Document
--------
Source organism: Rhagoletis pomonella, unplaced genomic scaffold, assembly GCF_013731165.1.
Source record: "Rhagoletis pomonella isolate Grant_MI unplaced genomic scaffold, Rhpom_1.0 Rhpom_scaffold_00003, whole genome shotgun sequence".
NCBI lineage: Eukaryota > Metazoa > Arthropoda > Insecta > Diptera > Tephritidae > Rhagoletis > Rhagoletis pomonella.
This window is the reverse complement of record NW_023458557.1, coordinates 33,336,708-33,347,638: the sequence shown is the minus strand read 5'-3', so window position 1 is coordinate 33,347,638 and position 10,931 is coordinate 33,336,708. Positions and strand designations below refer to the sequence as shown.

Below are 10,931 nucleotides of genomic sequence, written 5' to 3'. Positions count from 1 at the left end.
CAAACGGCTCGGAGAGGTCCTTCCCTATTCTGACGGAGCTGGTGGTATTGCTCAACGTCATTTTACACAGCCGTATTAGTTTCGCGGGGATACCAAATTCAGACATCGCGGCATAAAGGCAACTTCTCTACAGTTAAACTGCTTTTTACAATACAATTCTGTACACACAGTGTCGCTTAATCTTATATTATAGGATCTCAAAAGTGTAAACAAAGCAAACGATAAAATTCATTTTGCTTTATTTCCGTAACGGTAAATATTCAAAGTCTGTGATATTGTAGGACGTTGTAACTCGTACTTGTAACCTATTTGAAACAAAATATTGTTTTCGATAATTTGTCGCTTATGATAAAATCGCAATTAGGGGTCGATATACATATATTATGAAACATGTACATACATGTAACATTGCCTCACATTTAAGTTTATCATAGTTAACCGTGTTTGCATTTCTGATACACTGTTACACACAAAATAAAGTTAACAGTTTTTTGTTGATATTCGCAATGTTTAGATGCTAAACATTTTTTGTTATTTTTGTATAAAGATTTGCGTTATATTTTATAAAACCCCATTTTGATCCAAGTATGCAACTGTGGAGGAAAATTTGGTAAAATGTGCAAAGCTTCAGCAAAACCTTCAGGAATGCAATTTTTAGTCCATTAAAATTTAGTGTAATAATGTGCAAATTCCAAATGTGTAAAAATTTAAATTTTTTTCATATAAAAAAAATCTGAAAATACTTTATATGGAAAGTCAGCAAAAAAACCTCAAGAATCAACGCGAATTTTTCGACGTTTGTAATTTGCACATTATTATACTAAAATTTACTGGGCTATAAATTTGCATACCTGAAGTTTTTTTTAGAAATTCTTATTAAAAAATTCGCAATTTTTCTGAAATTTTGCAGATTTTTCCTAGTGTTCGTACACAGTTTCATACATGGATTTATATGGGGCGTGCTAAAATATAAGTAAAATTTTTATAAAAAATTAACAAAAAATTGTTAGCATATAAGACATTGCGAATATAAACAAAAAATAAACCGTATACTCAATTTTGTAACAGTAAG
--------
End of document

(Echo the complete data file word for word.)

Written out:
Source organism: Rhagoletis pomonella, unplaced genomic scaffold, assembly GCF_013731165.1.
Source record: "Rhagoletis pomonella isolate Grant_MI unplaced genomic scaffold, Rhpom_1.0 Rhpom_scaffold_00003, whole genome shotgun sequence".
NCBI lineage: Eukaryota > Metazoa > Arthropoda > Insecta > Diptera > Tephritidae > Rhagoletis > Rhagoletis pomonella.
This window is the reverse complement of record NW_023458557.1, coordinates 33,336,708-33,347,638: the sequence shown is the minus strand read 5'-3', so window position 1 is coordinate 33,347,638 and position 10,931 is coordinate 33,336,708. Positions and strand designations below refer to the sequence as shown.

Below are 10,931 nucleotides of genomic sequence, written 5' to 3'. Positions count from 1 at the left end.
CAAACGGCTCGGAGAGGTCCTTCCCTATTCTGACGGAGCTGGTGGTATTGCTCAACGTCATTTTACACAGCCGTATTAGTTTCGCGGGGATACCAAATTCAGACATCGCGGCATAAAGGCAACTTCTCTACAGTTAAACTGCTTTTTACAATACAATTCTGTACACACAGTGTCGCTTAATCTTATATTATAGGATCTCAAAAGTGTAAACAAAGCAAACGATAAAATTCATTTTGCTTTATTTCCGTAACGGTAAATATTCAAAGTCTGTGATATTGTAGGACGTTGTAACTCGTACTTGTAACCTATTTGAAACAAAATATTGTTTTCGATAATTTGTCGCTTATGATAAAATCGCAATTAGGGGTCGATATACATATATTATGAAACATGTACATACATGTAACATTGCCTCACATTTAAGTTTATCATAGTTAACCGTGTTTGCATTTCTGATACACTGTTACACACAAAATAAAGTTAACAGTTTTTTGTTGATATTCGCAATGTTTAGATGCTAAACATTTTTTGTTATTTTTGTATAAAGATTTGCGTTATATTTTATAAAACCCCATTTTGATCCAAGTATGCAACTGTGGAGGAAAATTTGGTAAAATGTGCAAAGCTTCAGCAAAACCTTCAGGAATGCAATTTTTAGTCCATTAAAATTTAGTGTAATAATGTGCAAATTCCAAATGTGTAAAAATTTAAATTTTTTTCATATAAAAAAAATCTGAAAATACTTTATATGGAAAGTCAGCAAAAAAACCTCAAGAATCAACGCGAATTTTTCGACGTTTGTAATTTGCACATTATTATACTAAAATTTACTGGGCTATAAATTTGCATACCTGAAGTTTTTTTTAGAAATTCTTATTAAAAAATTCGCAATTTTTCTGAAATTTTGCAGATTTTTCCTAGTGTTCGTACACAGTTTCATACATGGATTTATATGGGGCGTGCTAAAATATAAGTAAAATTTTTATAAAAAATTAACAAAAAATTGTTAGCATATAAGACATTGCGAATATAAACAAAAAATAAACCGTATACTCAATTTTGTAACAGTAAG